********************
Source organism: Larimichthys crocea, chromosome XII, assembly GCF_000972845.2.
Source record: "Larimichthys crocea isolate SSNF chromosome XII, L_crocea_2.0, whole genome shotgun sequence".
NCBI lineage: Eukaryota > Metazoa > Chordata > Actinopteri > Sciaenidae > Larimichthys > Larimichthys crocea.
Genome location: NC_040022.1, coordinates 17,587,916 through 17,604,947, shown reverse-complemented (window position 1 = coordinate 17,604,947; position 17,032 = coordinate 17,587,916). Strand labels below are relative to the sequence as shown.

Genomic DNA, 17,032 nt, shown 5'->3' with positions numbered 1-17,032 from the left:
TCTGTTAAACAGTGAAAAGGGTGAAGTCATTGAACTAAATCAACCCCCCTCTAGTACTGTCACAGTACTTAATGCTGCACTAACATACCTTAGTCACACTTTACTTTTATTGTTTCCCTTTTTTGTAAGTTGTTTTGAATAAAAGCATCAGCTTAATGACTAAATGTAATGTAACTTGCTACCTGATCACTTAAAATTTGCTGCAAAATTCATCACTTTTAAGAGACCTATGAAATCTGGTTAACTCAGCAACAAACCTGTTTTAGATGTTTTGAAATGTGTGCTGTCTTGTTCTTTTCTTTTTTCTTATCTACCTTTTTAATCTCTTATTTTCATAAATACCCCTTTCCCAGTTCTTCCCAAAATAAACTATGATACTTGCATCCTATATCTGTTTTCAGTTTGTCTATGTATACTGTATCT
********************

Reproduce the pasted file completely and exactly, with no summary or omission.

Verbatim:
Source organism: Larimichthys crocea, chromosome XII, assembly GCF_000972845.2.
Source record: "Larimichthys crocea isolate SSNF chromosome XII, L_crocea_2.0, whole genome shotgun sequence".
NCBI lineage: Eukaryota > Metazoa > Chordata > Actinopteri > Sciaenidae > Larimichthys > Larimichthys crocea.
Genome location: NC_040022.1, coordinates 17,587,916 through 17,604,947, shown reverse-complemented (window position 1 = coordinate 17,604,947; position 17,032 = coordinate 17,587,916). Strand labels below are relative to the sequence as shown.

Genomic DNA, 17,032 nt, shown 5'->3' with positions numbered 1-17,032 from the left:
TCTGTTAAACAGTGAAAAGGGTGAAGTCATTGAACTAAATCAACCCCCCTCTAGTACTGTCACAGTACTTAATGCTGCACTAACATACCTTAGTCACACTTTACTTTTATTGTTTCCCTTTTTTGTAAGTTGTTTTGAATAAAAGCATCAGCTTAATGACTAAATGTAATGTAACTTGCTACCTGATCACTTAAAATTTGCTGCAAAATTCATCACTTTTAAGAGACCTATGAAATCTGGTTAACTCAGCAACAAACCTGTTTTAGATGTTTTGAAATGTGTGCTGTCTTGTTCTTTTCTTTTTTCTTATCTACCTTTTTAATCTCTTATTTTCATAAATACCCCTTTCCCAGTTCTTCCCAAAATAAACTATGATACTTGCATCCTATATCTGTTTTCAGTTTGTCTATGTATACTGTATCT